I PROPOSE to conclude this account of my Eastern travels, with a short statement of my views as to the races of man which inhabit the various parts of the Archipelago, their chief physical and mental characteristics, their affinities with each other and with surrounding tribes, their migrations, and their probable origin.

Two very strongly contrasted races inhabit the Archipelago the Malays, occupying almost exclusively the larger western half of it, and the Papuans, whose head-quarters are New Guinea and several of the adjacent islands. Between these in locality, are found tribes who are also intermediate in their chief characteristics, and it is sometimes a nice point to determine whether they belong to one or the other race, or have been formed by a mixture of the two.

The Malay is undoubtedly the most important of these two races, as it is the one which is the most civilized, which has come most into contact with Europeans, and which alone has any place in history. What may be called the true Malay races, as distinguished from others who have merely a Malay element in their language, present a considerable uniformity of physical and mental characteristics, while there are very great differences of civilization and of language. They consist of four great, and a few minor semi-civilized tribes, and a number of others who may be termed savages. The Malays proper inhabit the Malay peninsula, and almost all the coast regions of Borneo and Sumatra. They all speak the Malay language, or dialects of it; they write in the Ara bic character, and are Mohammedans in religion. The Javanese inhabit Java, part of Sumatra, Madura, Bali, and part of Lombock. They speak the Javanese and Kawi languages, which they write in a native character. They are now Mohammedans in Java, but Brahmins in Bali and Lombock. The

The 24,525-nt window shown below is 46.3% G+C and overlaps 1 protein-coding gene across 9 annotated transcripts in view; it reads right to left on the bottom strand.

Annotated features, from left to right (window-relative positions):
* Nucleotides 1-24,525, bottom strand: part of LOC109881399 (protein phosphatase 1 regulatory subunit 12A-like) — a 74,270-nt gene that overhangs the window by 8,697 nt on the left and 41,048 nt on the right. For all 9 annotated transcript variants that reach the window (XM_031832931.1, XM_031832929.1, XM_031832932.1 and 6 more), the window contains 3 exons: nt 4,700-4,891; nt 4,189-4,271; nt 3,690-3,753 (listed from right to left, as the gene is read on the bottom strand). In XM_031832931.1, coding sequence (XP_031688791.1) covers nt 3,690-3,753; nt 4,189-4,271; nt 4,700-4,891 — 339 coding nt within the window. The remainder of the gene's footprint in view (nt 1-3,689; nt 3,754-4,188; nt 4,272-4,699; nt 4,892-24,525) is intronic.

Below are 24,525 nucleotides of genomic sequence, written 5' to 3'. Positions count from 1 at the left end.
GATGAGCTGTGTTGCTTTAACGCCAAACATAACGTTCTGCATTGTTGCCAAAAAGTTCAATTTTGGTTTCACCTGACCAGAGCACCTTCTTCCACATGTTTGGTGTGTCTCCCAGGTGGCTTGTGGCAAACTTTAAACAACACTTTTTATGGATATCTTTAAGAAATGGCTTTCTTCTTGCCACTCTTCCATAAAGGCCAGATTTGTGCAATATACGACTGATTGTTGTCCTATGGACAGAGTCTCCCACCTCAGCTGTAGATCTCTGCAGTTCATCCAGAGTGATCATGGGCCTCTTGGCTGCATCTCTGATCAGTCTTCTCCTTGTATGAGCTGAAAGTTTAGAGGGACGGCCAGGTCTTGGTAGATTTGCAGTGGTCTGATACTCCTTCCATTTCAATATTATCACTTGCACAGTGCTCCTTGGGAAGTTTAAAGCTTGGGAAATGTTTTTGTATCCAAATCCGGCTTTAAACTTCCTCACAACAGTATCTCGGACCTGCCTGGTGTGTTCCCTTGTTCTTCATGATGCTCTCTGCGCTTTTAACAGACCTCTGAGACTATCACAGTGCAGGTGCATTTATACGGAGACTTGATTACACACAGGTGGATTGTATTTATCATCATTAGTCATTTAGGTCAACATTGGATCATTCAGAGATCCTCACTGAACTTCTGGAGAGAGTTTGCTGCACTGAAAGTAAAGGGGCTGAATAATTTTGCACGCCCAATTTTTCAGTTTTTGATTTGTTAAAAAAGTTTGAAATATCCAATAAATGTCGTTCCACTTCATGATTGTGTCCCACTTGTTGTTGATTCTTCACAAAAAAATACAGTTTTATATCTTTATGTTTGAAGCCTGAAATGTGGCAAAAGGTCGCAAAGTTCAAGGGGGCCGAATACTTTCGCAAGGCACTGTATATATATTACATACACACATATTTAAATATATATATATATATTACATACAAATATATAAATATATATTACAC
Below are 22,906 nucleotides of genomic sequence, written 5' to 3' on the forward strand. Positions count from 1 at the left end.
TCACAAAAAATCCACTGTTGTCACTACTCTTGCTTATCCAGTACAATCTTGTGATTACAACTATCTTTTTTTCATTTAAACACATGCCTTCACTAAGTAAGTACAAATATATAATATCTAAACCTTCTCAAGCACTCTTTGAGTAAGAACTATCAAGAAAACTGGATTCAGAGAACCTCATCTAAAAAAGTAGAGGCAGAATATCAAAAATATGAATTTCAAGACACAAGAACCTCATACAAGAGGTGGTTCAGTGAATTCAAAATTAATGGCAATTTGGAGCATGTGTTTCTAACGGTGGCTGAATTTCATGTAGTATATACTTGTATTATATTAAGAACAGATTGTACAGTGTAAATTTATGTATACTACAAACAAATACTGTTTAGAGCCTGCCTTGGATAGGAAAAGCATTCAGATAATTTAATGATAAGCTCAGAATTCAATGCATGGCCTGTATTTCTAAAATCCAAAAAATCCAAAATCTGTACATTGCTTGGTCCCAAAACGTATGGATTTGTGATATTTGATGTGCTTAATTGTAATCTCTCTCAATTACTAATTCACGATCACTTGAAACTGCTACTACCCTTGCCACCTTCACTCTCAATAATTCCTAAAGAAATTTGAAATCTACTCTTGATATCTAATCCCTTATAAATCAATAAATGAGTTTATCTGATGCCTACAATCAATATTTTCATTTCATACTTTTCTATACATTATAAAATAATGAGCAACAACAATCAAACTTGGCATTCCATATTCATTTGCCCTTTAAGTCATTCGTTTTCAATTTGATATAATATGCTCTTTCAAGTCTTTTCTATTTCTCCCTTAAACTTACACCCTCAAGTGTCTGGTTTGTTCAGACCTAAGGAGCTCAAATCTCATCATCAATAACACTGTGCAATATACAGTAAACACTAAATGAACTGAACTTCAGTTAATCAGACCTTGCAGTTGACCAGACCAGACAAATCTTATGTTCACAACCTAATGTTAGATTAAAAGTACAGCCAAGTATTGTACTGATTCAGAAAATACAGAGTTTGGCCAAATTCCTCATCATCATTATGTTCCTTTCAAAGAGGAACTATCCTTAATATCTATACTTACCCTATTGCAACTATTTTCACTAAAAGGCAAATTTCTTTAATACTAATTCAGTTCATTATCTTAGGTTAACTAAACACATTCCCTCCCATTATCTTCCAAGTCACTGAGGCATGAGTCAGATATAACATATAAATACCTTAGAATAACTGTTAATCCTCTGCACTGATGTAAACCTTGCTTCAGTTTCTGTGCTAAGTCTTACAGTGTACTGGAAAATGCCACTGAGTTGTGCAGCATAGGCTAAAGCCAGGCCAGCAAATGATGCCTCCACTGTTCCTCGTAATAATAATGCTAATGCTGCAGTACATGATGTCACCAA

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Bugis are the inhabitants of the greater part of Celebes, and there seems to be an allied people in Sumbawa. They speak the Bugis and Macassar languages, with dialects, and have two different native characters in which they write these. They are all Mohammedans. The fourth great race is that of the Tagalas in the Philippine Islands, about whom, as I did not visit those islands, I shall say little. Many of them are now Christians, and speak Spanish as well as their native tongue, the Tagala. The Moluccan-Malays, who inhabit chiefly Ternate, Tidore, Batchian, and Amboyna, may be held to form a fifth division of semi-civilized Malays. They are all Mohammedans, but they speak a variety of curious languages, which seem compounded of Bugis and Javanese, with the languages of the savage tribes of the Moluccas.

The savage Malays are the Dyaks of Borneo; the Battaks and other wild tribes of Sumatra; the Jakuns of the Malay Peninsula; the aborigines of Northern Celebes, of the Sula Islands, and of part of Bouru.